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145. Militia.—The township assessor also enters in these books a list of all able-bodied men between the ages of eighteen and forty-five years, as belonging to the State militia and liable to military service. It is from this list that the drafts are made for soldiers in time of war, when volunteers are not numerous enough to serve the needs of the country. Students of United States history will remember the terrible riots in 1863, when President Lincoln ordered a draft from the militia of the United States to aid in carrying on the war against the Rebellion.

The men between eighteen and forty-five years of age, so en, rolled, comprise the unorganized militia. There is also an organized militia, consisting of the Iowa National Guard. This includes all military companies organized in the towns and cities of Iowa, under the control of the State and its various military officers. By virtue of their special enlistment, they are liable to be called out by the Governor in time of public danger, but cannot be sent beyond the borders of the State without their own consent. The Governor of the State is ex-officio commander-in-chief of the Iowa militia. The next officer in rank and the active commander is the Adjutant General, who also has charge of the State arsenal and grounds, and all military stores and affairs. Honorably discharged soldiers of the United States army, and firemen during active service, and after ten years of such active service, are exempt from military duty under the State. Firemen and members of the National Guard are also exempt from all poll taxes and from jury duty.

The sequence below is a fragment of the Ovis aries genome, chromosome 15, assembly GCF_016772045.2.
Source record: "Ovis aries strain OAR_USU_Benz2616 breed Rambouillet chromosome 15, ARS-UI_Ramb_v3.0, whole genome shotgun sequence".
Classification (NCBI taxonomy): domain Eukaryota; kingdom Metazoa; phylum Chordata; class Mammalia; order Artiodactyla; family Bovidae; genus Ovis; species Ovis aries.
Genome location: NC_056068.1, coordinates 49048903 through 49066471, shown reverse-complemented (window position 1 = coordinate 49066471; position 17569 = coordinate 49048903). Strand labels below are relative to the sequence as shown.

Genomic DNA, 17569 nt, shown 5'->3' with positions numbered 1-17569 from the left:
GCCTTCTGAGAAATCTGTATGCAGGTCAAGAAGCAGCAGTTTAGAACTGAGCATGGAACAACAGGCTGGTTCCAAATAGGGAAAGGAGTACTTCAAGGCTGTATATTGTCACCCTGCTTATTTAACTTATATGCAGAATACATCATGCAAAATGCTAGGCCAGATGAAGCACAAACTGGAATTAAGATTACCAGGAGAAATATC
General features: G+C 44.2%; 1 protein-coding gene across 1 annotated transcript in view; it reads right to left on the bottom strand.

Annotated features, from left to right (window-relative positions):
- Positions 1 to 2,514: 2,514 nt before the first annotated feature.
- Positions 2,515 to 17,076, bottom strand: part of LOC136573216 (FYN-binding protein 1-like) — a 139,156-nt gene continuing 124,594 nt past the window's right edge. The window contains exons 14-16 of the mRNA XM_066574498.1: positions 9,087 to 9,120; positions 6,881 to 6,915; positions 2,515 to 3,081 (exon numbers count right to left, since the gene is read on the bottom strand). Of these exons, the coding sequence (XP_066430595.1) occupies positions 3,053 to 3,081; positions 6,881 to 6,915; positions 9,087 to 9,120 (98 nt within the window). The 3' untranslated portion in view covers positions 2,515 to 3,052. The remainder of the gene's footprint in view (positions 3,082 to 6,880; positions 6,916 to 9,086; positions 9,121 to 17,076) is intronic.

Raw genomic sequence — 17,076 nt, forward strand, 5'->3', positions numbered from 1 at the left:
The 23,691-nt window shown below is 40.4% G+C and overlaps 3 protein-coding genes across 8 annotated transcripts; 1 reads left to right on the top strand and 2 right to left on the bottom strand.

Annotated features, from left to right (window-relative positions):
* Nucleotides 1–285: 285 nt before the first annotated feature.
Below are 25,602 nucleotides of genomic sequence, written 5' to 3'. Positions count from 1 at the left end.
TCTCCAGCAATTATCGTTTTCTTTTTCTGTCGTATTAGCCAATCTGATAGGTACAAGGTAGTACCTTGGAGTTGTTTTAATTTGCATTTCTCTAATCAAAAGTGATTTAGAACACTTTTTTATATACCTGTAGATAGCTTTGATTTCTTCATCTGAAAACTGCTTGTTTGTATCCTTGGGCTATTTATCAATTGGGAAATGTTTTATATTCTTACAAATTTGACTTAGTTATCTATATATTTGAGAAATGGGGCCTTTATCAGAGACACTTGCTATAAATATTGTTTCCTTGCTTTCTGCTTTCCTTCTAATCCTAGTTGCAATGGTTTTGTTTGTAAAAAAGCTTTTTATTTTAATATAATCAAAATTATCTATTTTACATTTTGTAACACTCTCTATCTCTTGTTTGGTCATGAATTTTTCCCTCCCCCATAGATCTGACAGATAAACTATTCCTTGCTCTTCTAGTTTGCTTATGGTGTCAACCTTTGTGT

Except on requisition of the President. Code & 2169.




146. Classification.--Municipalities (cities) are divided into three classes, determined by population.

1. Cities of the first class, with a population of 15,000 and upwards.

2. Cities of the second class, with a population of 2,000 and less than 15,000.

3. (Incorporated) Towns, including all municipal corporations with a population of less than 2,000.

Any census taken by the authority of the State, or of

any town or city, and duly reported to the secretary of state, is the legal basis for classifying the municipality. Towns platted and unincorporated are, by the new law (1897), called villages, but are not ranked as municipalities.

147. The (Incorporated) Town. When a small settlement begins to build stores, and assume the appearance of a village, it is often thought best to incorporate it as a town, with a government better adapted than that of the township to the social and business relations of the community. The steps necessary are as follows: A petition for incorporation, signed by at least twenty-five qualified voters of the settlement, is presented to the district court, accompanied by a description of the territory to be embraced in the proposed town, an accurate plat or map of the town, the proposed name, and satisfactory proof of the number of inhabitants within the limits of said


2 years. 3 years. 2 years. 2 years.



territory. A commission of five members is then appointed by the court to advertise and conduct an election, at which the voters living within the platted territory shall decide, by a majority vote, for or against incorporation. If the vote is favorable, the same commissioners conduct another election to choose the proper officers, under whom the town government is organized.

148. The Officers of an Incorporated Town. OFFICERS.

No. TERM. How CHOSEN. Mayor


Popular vote. Council

Popular vote. Clerk 1

Popular vote. Assessor 1

Popular vote. Treasurer

2 years.

Popular vote. Street Commissioner 1

By Council. Marshal 1